Maryland 3.0: Checking in with KRM’s Bryan Matthews

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Just a few years ago, the Dixon Valve & Coupling Company made a corporate decision that would have a significant impact on Kent County’s economy and yet very little was said about at the time. The company, faced with growing pains and stiff competition for their range of piping and fitting products, had to make a difficult choice to either expand their business locally in Chestertown or take advantage of lower production costs, larger workforce populations, and reduced taxes by moving operations to another state or perhaps even another country.

This kind of significant call is not an uncommon one for American manufacturing companies. And in most cases, these businesses very quickly conclude that their bottom line profits will improve dramatically by migrating to a more business-friendly location. But in the case of Dixon, which would impact close to 375 employees in Kent County, their final decision went against that popular trend. Dixon quickly made up their mind that they would stay put in Chestertown.

While most communities in America would have held parades or honored local politicians for saving a town’s anchor manufacturing business, the Dixon decision, like so much of the rest of the family-owned business culture, was a low-key affair. Once they concluded that Kent County would remain their home for the foreseeable future, Dixon leadership assigned the task of building facilities for that future growth to the company’s subsidiary, KRM Development, and thus began a complicated multi-year plan to move warehouse, production and administrative functions to new locations.

A good part of that job is now in the work portfolio of Bryan Matthews, who retired as Washington College’ athletic director and facilities manager after thirty years of service to his alma mater to join the KRM team two years ago. In his Spy interview, Matthews talks in detail about the intricate planning required for this kind of major undertaking as well as some of the vision behind Dixon’s plans for their North Chestertown campus.

This video is approximately five minutes in length. For more information about KRM Development please go here.

Letter to the Editor: Anti-BDS Legislation is Unconstitutional

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On October 23, 2017, the state of Maryland became the 23rd state to prohibit government contracts to companies that engage in boycott, divestment, and sanctions against Israel. The Supreme Court ruled in 1982 that political boycotts are protected by the First Amendment. It is therefore my opinion that Anti-BDS (boycott, divestment, and sanction) legislation is unconstitutional.

On October 17, 2017, the American Civil Liberties Union (ACLU) representing Kansas math teacher Ester Koontz, filed a federal lawsuit. The Kansas State Department of Education would not allow Ms. Koontz to participate in a statewide training program run by the Kansas Department of Education because she would not sign a form requiring her to certify that she “is not currently engaged in a boycott of Israel.” Fortunately, on January 31, 2018, the ACLU secured an important first victory in their effort to get the federal district court in Kansas to preliminarily block enforcement of House Bill 2409 that requires state contractors, like ACLU plaintiff Ester Koontz, to certify that they are not engaged in boycotts against Israel.

Boycott, divestment and sanctions (BDS) as a movement, was formed on July 9, 2005 by Palestinian civil society organizations as a form of non-violent pressure on Israel. For nearly 70 years, Israel has denied Palestinians their fundamental rights and has refused to comply with international law. According to bdsmovement.net, the BDS movement calls for Israel to comply with international law by meeting with three demands. (1) ending its occupation and colonization of all Arab lands – International law recognizes the West Bank including East Jerusalem, Gaza and the Syrian Golan Heights as occupied by Israel. (2) Recognizing the fundamental rights of the Arab Palestinian citizens of Israel to full equality – one-fifth of Israel’s citizens are Palestinians who remained inside the armistice lines after 1948. They are subjected to a system of racial discrimination incorporated in more than 50 laws that impact every aspect of their lives. (3) Respecting, protecting and promoting the rights of Palestinian refugees to return to their homes and properties as stipulated in UN Resolution 194. Since its establishment in 1948, Israel has set out to control as much land as possible and displace Palestinians simply because they are not Jewish. Currently, there are more than 7 million Palestinian refugees.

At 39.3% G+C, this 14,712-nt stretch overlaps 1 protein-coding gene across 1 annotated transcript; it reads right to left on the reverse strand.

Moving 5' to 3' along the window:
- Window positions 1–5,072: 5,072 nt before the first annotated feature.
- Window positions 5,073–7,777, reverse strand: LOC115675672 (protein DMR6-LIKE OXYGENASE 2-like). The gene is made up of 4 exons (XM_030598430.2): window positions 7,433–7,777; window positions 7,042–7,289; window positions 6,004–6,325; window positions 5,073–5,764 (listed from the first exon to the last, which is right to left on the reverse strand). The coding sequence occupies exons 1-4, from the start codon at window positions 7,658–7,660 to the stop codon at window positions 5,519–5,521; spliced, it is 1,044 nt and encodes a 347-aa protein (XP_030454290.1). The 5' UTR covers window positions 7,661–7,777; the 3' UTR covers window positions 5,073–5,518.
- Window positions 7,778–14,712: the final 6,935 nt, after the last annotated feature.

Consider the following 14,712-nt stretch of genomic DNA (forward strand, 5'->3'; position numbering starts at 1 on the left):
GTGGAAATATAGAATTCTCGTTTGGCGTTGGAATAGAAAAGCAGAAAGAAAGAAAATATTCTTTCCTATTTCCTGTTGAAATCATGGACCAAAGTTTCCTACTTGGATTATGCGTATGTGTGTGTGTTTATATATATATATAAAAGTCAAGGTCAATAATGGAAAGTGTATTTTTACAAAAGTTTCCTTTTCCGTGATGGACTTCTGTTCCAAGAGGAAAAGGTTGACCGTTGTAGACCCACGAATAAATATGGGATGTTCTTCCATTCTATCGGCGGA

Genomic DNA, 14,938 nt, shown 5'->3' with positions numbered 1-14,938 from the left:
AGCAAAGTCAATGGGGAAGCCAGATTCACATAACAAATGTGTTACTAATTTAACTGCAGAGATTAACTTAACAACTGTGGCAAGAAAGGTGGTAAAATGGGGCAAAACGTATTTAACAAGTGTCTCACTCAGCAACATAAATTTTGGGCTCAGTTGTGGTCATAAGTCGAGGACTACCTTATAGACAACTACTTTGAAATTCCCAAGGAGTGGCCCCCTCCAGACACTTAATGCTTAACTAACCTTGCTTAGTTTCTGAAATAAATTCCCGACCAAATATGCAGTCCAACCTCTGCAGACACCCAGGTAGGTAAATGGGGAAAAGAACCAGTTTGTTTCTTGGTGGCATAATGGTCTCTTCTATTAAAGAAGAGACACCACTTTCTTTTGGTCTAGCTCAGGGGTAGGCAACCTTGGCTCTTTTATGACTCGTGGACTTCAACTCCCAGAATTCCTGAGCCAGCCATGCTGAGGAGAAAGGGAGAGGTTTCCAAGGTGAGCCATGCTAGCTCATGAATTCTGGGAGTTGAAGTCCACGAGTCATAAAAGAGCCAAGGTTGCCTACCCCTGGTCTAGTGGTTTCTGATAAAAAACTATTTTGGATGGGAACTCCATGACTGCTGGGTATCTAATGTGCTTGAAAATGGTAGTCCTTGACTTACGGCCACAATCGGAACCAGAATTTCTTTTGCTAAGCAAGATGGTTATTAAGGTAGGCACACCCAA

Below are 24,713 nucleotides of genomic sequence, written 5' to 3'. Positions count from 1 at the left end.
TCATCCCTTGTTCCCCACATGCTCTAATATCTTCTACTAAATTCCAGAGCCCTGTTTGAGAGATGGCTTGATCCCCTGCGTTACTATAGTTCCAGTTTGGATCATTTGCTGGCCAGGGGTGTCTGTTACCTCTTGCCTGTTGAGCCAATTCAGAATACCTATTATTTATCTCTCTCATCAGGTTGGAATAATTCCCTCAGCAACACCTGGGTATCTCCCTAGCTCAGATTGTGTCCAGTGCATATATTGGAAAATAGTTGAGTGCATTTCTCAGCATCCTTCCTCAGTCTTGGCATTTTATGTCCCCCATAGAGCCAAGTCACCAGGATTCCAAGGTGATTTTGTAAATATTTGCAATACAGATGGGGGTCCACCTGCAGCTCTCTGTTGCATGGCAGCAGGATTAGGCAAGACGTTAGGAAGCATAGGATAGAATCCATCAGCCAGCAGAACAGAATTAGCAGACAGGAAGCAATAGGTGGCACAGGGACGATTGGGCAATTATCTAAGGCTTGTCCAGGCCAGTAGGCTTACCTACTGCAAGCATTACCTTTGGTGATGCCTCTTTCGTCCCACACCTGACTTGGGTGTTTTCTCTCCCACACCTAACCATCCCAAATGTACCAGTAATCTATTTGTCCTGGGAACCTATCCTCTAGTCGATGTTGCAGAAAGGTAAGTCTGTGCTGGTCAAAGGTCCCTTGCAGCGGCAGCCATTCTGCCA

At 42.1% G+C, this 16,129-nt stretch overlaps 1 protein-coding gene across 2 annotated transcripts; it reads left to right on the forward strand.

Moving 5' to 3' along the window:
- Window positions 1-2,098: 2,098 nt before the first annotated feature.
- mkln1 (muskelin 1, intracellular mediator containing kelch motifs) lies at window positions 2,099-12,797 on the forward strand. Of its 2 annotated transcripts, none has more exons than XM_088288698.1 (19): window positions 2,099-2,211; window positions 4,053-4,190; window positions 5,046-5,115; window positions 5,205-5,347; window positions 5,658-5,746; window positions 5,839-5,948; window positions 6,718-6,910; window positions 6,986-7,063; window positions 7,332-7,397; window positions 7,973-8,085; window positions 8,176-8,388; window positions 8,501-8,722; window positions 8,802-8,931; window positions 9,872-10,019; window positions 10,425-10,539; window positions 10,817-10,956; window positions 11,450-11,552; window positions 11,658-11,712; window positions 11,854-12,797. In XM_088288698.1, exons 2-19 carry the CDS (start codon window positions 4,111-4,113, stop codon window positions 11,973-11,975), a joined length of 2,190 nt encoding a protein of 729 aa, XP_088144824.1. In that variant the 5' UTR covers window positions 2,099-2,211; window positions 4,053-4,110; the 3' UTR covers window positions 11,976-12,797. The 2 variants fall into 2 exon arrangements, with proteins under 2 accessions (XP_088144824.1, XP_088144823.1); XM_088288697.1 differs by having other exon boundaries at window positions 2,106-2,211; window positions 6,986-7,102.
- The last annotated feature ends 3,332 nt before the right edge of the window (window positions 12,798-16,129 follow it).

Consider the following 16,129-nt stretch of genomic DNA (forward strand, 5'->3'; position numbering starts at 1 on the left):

Opponents of BDS claim that the global campaign is Anti-Semitic and seeks to delegitimize Israel, denying the Jewish people the universal right of self- determination. What about the universal right of self- determination for the Palestinians?

Maryland Senator Ben Cardin on March 23, 2017 introduced a bill called the Israel Anti- Boycott Act. Although this bill has been revised, amended by Sens. Ben Cardin (D-Md) and Rob Portman (R-Ohio), the original bill called for a minimum civil penalty of $250,000.00 and a maximum criminal penalty of $1million and 20 years in prison for anyone violating any of its prohibitions. Although the revised bill does not mention jail time, it still violates the First Amendment. It unconstitutionally penalizes Americans who participate in political boycotts of companies doing business in Israel and its settlements in the occupied Palestinian territories. This latest version would still allow people who boycott Israel to be slapped with criminal financial penalties by criminalizing participation in constitutionally protected boycotts. Companies who boycott Israel in states with Anti- BDS laws are deemed prohibited from investment.
On March 18, 2018 the ACLU sent a letter to the Senate opposing the revised version of the Israel Anti-Boycott Act that would criminalize supporting certain boycotts of companies doing business in Israel and its settlements in the occupied Palestinian territories.

In contrast to the position of the ACLU, those who favor the bill say nobody is being forced to do business with Israel; they are being prevented from cooperating with entities hostile to a close ally. Maryland Gov. Larry Hogan expressed a similar stance when he signed an executive order in October 23, 2017 that prohibits the state from doing business with companies engaged in a boycott of Israel.